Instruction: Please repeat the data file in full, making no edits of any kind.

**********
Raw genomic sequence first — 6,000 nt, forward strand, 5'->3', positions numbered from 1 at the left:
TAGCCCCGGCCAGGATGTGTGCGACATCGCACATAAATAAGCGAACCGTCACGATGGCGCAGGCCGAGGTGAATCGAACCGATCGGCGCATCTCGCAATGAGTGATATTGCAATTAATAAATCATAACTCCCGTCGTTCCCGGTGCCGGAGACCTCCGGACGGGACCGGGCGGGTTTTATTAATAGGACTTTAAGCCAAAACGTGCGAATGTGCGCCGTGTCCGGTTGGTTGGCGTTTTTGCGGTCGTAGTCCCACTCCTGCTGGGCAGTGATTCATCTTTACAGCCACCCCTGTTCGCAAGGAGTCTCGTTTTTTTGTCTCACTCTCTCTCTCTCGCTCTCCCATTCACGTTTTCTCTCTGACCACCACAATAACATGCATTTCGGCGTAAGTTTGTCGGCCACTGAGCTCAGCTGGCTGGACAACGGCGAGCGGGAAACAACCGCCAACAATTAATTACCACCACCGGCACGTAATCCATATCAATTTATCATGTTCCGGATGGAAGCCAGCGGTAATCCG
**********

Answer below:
Raw genomic sequence first — 6,000 nt, forward strand, 5'->3', positions numbered from 1 at the left:
TAGCCCCGGCCAGGATGTGTGCGACATCGCACATAAATAAGCGAACCGTCACGATGGCGCAGGCCGAGGTGAATCGAACCGATCGGCGCATCTCGCAATGAGTGATATTGCAATTAATAAATCATAACTCCCGTCGTTCCCGGTGCCGGAGACCTCCGGACGGGACCGGGCGGGTTTTATTAATAGGACTTTAAGCCAAAACGTGCGAATGTGCGCCGTGTCCGGTTGGTTGGCGTTTTTGCGGTCGTAGTCCCACTCCTGCTGGGCAGTGATTCATCTTTACAGCCACCCCTGTTCGCAAGGAGTCTCGTTTTTTTGTCTCACTCTCTCTCTCTCGCTCTCCCATTCACGTTTTCTCTCTGACCACCACAATAACATGCATTTCGGCGTAAGTTTGTCGGCCACTGAGCTCAGCTGGCTGGACAACGGCGAGCGGGAAACAACCGCCAACAATTAATTACCACCACCGGCACGTAATCCATATCAATTTATCATGTTCCGGATGGAAGCCAGCGGTAATCCG